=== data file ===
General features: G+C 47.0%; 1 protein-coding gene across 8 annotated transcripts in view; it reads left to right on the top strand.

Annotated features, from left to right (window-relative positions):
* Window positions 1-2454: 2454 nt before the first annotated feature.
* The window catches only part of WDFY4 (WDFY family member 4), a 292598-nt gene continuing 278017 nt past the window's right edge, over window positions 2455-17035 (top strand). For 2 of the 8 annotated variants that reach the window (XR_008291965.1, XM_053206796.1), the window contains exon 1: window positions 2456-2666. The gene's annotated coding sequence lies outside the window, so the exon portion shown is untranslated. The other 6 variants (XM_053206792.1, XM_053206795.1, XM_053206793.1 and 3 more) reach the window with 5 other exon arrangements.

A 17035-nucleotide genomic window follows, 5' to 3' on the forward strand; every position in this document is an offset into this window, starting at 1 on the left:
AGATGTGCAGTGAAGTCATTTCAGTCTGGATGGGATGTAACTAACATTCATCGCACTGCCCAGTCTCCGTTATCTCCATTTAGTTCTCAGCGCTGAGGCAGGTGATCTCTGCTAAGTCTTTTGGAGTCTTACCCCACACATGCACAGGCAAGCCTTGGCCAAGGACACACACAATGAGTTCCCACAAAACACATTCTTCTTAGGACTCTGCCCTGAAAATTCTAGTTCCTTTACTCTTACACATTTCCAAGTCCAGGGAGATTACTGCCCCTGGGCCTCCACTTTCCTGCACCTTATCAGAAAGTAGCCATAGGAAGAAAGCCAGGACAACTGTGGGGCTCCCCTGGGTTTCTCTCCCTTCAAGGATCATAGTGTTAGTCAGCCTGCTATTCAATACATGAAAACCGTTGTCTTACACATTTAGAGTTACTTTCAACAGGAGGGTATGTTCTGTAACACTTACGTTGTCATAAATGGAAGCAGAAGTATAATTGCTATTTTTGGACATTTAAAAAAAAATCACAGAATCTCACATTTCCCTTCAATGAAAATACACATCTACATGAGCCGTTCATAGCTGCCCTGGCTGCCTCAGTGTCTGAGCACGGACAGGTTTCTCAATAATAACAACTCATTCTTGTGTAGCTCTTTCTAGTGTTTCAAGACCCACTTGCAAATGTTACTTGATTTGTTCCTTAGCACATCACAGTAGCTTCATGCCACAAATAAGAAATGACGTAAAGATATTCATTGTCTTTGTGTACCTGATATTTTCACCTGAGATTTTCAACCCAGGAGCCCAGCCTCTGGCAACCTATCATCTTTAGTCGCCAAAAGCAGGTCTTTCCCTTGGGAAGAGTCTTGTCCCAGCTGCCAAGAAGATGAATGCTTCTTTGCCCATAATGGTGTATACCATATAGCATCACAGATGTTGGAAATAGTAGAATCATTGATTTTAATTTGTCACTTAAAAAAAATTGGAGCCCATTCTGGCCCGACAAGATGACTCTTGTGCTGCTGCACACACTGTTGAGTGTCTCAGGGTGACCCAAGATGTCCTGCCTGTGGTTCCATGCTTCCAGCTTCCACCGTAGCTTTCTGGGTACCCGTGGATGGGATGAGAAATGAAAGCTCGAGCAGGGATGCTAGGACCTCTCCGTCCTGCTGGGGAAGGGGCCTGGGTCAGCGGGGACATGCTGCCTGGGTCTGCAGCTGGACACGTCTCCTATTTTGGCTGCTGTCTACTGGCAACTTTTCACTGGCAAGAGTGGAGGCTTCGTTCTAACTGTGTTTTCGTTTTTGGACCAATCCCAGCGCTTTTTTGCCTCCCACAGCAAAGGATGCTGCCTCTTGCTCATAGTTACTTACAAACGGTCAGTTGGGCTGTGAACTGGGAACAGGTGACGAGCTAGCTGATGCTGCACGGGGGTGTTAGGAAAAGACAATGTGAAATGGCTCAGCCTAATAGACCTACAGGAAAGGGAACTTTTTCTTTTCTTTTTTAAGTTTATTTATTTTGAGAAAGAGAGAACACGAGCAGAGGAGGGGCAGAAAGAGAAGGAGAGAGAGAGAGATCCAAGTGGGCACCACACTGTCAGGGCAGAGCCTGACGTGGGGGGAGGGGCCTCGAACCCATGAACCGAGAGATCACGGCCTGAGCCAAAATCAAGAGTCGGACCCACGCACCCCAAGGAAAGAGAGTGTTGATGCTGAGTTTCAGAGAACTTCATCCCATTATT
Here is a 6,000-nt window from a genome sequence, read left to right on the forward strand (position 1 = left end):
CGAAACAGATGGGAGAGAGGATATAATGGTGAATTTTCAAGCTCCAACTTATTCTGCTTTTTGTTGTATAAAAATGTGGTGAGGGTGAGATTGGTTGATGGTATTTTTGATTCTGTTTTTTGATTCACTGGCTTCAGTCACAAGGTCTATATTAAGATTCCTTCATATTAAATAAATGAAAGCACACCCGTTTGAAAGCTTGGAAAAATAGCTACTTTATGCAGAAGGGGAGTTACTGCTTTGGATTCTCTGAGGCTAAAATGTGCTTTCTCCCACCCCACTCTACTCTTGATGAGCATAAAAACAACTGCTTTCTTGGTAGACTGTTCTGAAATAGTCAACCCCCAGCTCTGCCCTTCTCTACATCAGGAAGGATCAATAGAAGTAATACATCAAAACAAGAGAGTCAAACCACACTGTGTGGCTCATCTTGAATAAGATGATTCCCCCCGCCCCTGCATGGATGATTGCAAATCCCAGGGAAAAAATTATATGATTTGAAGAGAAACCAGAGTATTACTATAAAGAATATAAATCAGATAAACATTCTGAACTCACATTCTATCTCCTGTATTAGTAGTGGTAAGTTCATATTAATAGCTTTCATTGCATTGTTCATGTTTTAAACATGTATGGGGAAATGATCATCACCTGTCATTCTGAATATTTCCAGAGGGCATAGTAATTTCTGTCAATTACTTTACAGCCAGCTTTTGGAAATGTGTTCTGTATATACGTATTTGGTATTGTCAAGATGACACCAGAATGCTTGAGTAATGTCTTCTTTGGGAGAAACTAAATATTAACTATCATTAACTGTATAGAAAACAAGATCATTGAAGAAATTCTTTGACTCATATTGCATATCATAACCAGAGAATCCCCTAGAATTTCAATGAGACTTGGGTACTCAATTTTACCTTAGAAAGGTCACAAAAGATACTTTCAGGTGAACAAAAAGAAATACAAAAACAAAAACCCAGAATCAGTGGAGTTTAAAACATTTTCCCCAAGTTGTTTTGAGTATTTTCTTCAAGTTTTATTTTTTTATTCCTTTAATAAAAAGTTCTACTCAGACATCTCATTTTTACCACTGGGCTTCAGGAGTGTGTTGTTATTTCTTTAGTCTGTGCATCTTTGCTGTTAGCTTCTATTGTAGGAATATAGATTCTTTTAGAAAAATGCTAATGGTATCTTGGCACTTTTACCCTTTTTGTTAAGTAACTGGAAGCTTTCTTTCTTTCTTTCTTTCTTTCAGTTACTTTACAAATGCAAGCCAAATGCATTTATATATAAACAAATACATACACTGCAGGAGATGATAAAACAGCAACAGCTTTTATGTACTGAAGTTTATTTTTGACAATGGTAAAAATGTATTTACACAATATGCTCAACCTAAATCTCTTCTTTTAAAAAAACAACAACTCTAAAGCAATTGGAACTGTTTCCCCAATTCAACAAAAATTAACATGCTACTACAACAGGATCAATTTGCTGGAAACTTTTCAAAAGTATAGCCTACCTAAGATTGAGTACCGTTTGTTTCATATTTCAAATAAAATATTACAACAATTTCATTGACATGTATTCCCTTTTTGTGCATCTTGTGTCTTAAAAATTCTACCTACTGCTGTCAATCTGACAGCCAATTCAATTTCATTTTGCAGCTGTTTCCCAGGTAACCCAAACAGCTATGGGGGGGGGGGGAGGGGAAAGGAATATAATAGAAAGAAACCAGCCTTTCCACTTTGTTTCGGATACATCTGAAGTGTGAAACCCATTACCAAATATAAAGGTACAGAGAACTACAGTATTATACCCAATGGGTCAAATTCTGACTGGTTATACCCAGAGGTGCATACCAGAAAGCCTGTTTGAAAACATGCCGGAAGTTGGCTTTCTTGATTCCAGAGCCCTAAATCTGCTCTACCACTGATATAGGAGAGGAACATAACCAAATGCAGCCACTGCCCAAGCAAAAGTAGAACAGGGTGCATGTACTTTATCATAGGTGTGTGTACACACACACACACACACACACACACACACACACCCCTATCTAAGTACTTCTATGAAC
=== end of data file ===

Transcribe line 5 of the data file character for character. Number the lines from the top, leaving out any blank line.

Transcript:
A 17035-nucleotide genomic window follows, 5' to 3' on the forward strand; every position in this document is an offset into this window, starting at 1 on the left: